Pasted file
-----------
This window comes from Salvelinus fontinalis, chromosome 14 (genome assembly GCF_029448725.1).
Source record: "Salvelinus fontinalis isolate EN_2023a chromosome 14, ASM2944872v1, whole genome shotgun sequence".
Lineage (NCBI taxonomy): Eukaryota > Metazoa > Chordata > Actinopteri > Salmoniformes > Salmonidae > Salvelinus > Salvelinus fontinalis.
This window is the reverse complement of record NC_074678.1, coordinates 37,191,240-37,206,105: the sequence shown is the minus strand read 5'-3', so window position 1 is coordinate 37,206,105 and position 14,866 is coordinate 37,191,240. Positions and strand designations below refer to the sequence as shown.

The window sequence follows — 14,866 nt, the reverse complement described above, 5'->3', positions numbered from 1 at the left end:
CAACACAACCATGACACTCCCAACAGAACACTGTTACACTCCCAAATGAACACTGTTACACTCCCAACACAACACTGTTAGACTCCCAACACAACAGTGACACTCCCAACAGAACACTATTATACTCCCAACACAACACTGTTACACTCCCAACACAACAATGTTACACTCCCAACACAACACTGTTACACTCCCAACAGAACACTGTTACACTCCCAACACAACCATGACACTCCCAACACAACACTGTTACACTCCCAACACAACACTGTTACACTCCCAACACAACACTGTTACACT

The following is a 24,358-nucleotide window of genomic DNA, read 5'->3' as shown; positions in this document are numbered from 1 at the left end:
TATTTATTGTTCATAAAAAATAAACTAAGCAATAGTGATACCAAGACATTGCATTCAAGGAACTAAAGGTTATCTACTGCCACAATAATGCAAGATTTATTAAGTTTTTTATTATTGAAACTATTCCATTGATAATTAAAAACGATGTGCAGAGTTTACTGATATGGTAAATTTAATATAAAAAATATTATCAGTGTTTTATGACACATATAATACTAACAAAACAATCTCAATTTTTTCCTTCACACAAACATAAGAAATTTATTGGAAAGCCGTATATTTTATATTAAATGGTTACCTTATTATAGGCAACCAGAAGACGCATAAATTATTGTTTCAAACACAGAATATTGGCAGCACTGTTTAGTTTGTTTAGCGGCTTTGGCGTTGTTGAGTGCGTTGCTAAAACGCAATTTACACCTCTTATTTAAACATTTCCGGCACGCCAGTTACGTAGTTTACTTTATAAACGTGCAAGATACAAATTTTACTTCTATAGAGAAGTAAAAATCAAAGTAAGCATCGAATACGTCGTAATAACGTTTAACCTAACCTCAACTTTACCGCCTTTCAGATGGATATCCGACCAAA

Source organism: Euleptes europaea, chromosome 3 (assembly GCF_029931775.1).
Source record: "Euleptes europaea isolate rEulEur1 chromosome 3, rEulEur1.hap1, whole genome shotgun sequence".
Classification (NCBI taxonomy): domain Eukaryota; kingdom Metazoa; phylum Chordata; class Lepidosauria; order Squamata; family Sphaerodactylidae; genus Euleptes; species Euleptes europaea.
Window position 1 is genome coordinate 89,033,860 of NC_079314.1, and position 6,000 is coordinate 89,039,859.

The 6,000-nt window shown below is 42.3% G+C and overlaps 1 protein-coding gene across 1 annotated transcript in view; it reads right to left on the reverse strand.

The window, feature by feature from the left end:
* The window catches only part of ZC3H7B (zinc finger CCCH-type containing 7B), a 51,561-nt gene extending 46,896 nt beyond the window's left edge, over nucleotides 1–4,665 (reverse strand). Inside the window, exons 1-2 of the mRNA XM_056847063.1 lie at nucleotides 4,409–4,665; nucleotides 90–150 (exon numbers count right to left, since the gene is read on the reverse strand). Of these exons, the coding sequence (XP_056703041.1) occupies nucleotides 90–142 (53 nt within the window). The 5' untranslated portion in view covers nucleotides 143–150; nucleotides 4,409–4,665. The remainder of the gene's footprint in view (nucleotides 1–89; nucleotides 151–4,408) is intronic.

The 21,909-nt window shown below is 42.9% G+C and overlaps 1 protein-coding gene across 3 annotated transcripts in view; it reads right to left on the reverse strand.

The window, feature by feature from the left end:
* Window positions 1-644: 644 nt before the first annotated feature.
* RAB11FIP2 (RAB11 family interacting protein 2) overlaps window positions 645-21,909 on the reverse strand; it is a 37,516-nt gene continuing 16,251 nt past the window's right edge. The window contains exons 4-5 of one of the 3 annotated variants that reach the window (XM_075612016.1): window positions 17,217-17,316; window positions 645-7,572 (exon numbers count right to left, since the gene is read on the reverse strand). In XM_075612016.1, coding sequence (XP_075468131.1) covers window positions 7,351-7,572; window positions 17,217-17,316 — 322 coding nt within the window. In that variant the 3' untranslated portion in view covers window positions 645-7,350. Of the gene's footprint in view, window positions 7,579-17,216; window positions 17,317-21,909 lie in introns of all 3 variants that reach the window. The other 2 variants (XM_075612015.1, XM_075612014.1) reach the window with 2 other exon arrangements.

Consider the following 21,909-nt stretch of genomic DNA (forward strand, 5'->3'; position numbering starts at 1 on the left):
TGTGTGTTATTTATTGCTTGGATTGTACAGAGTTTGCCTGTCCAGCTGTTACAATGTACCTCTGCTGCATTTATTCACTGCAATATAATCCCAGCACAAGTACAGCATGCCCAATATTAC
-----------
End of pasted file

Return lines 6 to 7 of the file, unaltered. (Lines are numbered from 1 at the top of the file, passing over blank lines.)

CAACACAACCATGACACTCCCAACAGAACACTGTTACACTCCCAAATGAACACTGTTACACTCCCAACACAACACTGTTAGACTCCCAACACAACAGTGACACTCCCAACAGAACACTATTATACTCCCAACACAACACTGTTACACTCCCAACACAACAATGTTACACTCCCAACACAACACTGTTACACTCCCAACAGAACACTGTTACACTCCCAACACAACCATGACACTCCCAACACAACACTGTTACACTCCCAACACAACACTGTTACACTCCCAACACAACACTGTTACACT

The following is a 24,358-nucleotide window of genomic DNA, read 5'->3' as shown; positions in this document are numbered from 1 at the left end: